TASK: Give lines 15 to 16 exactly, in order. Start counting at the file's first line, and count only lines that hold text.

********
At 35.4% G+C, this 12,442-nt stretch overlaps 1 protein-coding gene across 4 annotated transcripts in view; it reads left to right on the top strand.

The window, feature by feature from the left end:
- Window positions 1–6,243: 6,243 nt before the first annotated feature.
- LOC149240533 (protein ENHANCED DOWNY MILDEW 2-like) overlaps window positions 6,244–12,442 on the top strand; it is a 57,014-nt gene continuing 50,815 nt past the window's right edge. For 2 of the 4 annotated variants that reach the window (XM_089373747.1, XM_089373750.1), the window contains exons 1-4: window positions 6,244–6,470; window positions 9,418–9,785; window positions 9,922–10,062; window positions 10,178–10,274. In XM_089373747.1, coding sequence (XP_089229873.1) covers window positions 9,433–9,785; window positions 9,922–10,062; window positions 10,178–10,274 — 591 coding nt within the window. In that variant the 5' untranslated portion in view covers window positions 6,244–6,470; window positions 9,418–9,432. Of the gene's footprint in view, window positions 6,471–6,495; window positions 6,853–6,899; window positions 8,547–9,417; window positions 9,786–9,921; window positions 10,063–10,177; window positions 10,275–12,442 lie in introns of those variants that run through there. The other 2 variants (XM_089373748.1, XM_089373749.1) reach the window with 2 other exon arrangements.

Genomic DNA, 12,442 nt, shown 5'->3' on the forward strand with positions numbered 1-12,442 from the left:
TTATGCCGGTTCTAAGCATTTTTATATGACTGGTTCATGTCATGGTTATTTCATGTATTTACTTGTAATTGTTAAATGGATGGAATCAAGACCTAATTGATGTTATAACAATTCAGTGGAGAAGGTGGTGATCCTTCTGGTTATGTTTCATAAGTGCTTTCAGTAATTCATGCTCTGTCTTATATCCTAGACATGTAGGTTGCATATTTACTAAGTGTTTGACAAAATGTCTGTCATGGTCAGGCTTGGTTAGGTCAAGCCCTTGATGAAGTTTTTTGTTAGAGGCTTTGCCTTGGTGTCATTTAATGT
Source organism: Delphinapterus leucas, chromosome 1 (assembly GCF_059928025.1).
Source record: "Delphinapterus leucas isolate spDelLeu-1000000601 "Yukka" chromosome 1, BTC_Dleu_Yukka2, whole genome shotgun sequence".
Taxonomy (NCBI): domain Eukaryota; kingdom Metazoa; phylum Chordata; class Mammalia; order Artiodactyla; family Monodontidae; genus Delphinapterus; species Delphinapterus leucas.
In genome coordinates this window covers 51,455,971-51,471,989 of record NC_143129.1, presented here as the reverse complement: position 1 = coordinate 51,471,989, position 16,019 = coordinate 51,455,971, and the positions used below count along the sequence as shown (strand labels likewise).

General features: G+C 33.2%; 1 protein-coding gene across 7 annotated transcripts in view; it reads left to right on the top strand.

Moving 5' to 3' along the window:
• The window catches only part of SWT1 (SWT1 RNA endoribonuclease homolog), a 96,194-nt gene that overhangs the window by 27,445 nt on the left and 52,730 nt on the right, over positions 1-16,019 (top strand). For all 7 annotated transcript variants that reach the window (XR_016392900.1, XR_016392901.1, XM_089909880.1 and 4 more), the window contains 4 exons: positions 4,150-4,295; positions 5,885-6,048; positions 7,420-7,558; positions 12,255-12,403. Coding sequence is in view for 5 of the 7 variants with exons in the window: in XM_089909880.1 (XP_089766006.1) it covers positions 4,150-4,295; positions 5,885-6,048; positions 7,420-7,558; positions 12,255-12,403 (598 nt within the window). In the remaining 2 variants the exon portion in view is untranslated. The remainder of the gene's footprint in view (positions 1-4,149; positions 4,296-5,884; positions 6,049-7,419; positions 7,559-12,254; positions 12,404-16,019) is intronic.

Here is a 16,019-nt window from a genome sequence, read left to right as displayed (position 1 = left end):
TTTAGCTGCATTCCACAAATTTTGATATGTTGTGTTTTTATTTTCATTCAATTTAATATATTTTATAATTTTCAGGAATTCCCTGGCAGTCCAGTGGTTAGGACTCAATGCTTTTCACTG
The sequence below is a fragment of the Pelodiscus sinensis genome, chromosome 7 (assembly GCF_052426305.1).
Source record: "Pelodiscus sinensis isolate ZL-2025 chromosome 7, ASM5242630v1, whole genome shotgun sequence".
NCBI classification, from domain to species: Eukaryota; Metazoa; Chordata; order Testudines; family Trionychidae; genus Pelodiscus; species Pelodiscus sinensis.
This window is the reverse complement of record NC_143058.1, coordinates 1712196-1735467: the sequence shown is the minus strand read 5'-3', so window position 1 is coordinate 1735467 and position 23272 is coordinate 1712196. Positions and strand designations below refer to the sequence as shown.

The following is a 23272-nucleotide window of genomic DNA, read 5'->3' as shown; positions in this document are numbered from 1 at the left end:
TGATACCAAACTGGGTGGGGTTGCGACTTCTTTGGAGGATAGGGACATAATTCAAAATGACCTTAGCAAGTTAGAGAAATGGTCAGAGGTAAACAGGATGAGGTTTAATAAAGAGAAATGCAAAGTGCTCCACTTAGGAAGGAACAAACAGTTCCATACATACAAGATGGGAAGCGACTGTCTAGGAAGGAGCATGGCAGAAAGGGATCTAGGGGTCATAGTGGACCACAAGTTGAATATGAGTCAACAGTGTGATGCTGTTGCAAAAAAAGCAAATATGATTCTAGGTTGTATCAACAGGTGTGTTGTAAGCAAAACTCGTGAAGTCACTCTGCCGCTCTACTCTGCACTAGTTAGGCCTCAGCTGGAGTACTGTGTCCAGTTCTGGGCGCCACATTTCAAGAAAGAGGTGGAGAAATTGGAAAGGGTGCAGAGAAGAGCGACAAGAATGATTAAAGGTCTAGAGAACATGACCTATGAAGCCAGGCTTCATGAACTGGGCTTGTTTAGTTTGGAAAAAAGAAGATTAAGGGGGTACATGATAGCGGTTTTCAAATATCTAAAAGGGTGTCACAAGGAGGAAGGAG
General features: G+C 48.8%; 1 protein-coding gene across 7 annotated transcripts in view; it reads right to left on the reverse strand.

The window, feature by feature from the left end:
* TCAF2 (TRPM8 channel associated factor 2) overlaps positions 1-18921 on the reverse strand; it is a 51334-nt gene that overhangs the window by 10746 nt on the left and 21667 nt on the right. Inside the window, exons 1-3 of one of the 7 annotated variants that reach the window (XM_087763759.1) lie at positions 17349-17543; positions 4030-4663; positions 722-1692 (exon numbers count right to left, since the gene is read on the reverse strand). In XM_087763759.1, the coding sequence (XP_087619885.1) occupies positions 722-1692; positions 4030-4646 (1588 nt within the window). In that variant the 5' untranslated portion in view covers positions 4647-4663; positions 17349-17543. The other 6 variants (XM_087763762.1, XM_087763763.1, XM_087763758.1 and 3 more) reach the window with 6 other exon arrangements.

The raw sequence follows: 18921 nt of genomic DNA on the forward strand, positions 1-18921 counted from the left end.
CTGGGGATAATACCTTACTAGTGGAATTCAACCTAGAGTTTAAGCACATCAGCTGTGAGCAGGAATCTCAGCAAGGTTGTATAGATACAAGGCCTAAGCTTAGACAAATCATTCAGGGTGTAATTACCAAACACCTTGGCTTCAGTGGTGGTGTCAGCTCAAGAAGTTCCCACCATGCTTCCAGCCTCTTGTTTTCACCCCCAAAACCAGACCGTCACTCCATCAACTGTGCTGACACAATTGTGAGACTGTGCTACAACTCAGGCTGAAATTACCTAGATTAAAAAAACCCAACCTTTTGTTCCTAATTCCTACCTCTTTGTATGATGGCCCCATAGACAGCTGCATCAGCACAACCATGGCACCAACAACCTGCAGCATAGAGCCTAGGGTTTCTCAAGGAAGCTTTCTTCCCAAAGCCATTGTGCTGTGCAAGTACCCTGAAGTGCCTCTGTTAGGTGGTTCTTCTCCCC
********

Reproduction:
TTTAGCTGCATTCCACAAATTTTGATATGTTGTGTTTTTATTTTCATTCAATTTAATATATTTTATAATTTTCAGGAATTCCCTGGCAGTCCAGTGGTTAGGACTCAATGCTTTTCACTG
The sequence below is a fragment of the Pelodiscus sinensis genome, chromosome 7 (assembly GCF_052426305.1).